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Showery, warm Labor Day is ‘close to normal’ for the Puget Sound

Tim Durkan
Tim Durkan Photography
A view from Seattle on August 27, 2019. Of this image, Durkan writes on his Facebook page, " may be the last 8pm sunset for the year...but were not quite through with summer yet here in Seattle... ARE WE! are we? " (We're not. But it is cooler.)

August is often thought of as the hottest time of the summer in the Pacific Northwest, with searing blue skies and sunshine – ideal for boating or heading to a shady park with a wading pool.

That's especially true of the past two summers, when hotter-than-average temperatures dried out everything and boosted wildfires that spewed smoke into the region.

So, the rapid cool down that started Thursday comes as a bit of a shock.

Showers and cloudy mornings dominate the forecast this Labor Day weekend. Just in time for the start of school, it feels like summer has come to a sudden end, following a season that's been much cooler and wetter.


It turns out, this is more normal than the heat we experienced in 2017 and 2018.

“Quite frankly, this is close to normal,” says KNKX weather expert Cliff Mass, a professor of atmospheric sciences at the University of Washington. He says what most people think of as summer conditions typically make a pretty swift exit here around the end of August.

“If you plot the probability of precipitation at Sea-Tac Airport, for instance, during the early part of August, it’s only about 10 percent. By the time you get to the end of the month, it’s up to like 25 percent," Mass said. "So it is extremely normal for showers — generally light showers — to start moving into the region late August into early September.”

This year, Mass says, it looks like Sea-Tac is registering a little bit above normal precipitation levels for the summer. Temperatures have been a little bit warmer than normal, “but not the crazy warm temperatures we saw the previous two summers.”


Another aspect of normal in the summer season, Mass says, is the consistent difference in temperatures between greater Puget Sound and Portland, where weather dynamics and the geography of the Willamette River Valley routinely push temperatures 15-20 degrees higher than here.

The middle of this past week was a classic example, with Wednesday's highs in greater Seattle in the upper 80s while they soared to about 97 in the Portland area. Mass says this is not just because Portland is south of Seattle — the distance is actually less than 150 miles.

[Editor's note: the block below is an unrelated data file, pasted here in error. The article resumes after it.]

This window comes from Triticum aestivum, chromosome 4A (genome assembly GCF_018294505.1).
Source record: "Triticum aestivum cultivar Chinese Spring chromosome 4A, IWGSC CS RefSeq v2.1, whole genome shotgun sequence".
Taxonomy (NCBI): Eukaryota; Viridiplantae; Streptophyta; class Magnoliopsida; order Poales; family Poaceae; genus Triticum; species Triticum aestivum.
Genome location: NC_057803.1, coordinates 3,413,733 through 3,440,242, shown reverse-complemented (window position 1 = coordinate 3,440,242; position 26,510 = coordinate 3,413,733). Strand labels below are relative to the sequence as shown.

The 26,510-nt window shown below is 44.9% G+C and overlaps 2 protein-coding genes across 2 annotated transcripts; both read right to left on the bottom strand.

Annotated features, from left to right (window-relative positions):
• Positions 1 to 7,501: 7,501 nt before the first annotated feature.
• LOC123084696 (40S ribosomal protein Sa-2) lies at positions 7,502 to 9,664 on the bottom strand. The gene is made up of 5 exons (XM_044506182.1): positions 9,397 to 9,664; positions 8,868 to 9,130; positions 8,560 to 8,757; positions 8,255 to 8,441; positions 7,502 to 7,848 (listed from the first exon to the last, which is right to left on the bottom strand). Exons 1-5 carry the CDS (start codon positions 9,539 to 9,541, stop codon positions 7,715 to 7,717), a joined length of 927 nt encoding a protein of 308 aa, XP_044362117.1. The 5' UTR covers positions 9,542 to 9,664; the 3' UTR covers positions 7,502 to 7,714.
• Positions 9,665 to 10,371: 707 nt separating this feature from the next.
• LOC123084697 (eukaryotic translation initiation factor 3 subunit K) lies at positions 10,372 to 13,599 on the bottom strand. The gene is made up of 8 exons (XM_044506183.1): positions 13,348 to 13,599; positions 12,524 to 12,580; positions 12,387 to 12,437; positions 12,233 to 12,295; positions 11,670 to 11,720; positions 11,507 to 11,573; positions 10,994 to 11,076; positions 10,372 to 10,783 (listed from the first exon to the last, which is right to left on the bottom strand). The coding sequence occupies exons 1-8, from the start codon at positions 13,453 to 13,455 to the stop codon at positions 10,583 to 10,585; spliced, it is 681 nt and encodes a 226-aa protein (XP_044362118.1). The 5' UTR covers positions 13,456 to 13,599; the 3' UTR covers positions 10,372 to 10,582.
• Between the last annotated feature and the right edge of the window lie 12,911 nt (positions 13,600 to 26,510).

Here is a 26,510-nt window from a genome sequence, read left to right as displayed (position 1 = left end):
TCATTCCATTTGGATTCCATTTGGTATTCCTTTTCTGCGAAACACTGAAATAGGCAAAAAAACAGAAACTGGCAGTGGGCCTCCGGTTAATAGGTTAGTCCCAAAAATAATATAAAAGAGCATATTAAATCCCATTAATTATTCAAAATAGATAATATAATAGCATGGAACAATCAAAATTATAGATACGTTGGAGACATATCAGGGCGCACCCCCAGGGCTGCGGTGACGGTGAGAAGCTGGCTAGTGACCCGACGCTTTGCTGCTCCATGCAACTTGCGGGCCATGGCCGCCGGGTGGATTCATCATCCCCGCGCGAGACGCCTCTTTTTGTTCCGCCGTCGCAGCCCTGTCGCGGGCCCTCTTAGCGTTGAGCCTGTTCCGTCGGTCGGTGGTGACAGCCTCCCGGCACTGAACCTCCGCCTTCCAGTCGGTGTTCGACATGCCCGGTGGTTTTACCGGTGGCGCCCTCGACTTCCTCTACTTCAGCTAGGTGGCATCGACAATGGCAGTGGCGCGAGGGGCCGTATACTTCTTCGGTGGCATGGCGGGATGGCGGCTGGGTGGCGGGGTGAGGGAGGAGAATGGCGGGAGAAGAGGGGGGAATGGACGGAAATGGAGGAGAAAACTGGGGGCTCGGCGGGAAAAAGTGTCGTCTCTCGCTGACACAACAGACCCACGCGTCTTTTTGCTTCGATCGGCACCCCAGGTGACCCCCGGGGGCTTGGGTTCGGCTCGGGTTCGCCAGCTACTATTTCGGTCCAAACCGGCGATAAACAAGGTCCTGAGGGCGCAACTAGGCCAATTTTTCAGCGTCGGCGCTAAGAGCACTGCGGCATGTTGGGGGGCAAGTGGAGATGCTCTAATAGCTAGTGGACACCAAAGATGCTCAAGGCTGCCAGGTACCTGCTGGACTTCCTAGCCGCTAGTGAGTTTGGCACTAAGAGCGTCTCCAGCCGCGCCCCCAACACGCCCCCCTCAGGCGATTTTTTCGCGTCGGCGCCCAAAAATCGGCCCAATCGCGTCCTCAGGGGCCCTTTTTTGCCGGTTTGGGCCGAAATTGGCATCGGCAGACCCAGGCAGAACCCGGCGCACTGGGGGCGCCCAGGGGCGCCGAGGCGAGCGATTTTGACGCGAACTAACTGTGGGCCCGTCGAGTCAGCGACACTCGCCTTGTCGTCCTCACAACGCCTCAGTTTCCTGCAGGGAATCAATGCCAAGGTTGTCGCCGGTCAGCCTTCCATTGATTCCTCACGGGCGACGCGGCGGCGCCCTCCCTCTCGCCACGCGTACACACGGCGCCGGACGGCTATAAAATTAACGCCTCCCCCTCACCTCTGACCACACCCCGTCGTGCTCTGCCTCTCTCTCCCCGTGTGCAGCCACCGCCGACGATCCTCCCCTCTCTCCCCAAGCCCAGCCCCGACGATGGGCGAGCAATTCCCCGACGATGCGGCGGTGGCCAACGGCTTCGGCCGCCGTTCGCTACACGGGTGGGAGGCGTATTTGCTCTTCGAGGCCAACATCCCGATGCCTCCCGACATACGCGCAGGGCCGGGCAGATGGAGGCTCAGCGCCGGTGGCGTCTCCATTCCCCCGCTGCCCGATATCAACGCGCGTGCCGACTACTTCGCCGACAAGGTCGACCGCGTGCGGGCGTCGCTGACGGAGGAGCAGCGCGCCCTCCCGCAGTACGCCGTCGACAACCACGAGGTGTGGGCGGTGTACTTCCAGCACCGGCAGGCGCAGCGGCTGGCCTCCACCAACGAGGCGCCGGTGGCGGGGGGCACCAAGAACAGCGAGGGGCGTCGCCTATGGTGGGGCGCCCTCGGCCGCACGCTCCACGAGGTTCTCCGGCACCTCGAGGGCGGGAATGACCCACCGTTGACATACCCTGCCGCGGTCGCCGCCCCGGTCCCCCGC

“It’s not really the latitude that counts here," Mass said. "It’s the terrain and the water."

Seattle’s location at sea level on Puget Sound gives the region a “clear shot” for the “natural air conditioning” provided by the cold Pacific Ocean.

Portland is in the northern Willamette River Valley with the Cascades to one side, the Siskiyou Mountains to the south, the Coastal Mountains to the west.

“So they are kind of landlocked,” Mass said. “Isolated from the cool waters of the Pacific.”

Mass says there’s another, more complicated reason why we stay cooler. It has to do with a meteorological feature called the "thermal trough" that comes up from California.

The area around the Willamette River Valley stays warm with this feature, but the low pressure draws cooler air from off the ocean and from British Columbia into Puget Sound.     

“So the thermal trough, which comes in from the south, pulls cool air in from the north (too),” Mass said. And that’s a source for us of “natural air conditioning during these warm periods.”

We won’t be needing much of that for the next several days.


Here’s a summary of  the five-day forecast, Mass says:  

Friday: Cool with morning clouds and sprinkles, temperatures in the low to mid-70s.

Saturday: Cloudy with a band of showers moving through midday.

Sunday: Improving. Morning clouds with temperatures reaching the mid- to upper 70s. Partly cloudy skies in the afternoon.

Monday-Tuesday: “More normal,” Mass said. Upper 70s, partly cloudy, less chance of rain.

“So the worst day of the weekend is clearly going to be Saturday," he said. "Plan for that."

Editor's note: Mass will give a talk on "The Great Storms of the Pacific Coast" in Ocean Shores next Saturday evening, Sept. 7, as part of the Coastal Interpretive Center's summer lecture series. More information can be found here.

Weather with Cliff Mass airs at 9:02 a.m. Friday, right after BirdNote, and twice on Friday afternoons during All Things Considered. The feature is hosted by KNKX environment reporter Bellamy Pailthorp. Cliff Mass is a University of Washington professor of atmospheric sciences, a renowned Seattle weather prognosticator, anda popular weather blogger. You can also subscribe to podcasts of Weather with Cliff Mass shows, viaiTunes or Google Play.

Bellamy Pailthorp covers the environment for KNKX with an emphasis on climate justice, human health and food sovereignty. She enjoys reporting about how we will power our future while maintaining healthy cultures and livable cities. Story tips can be sent to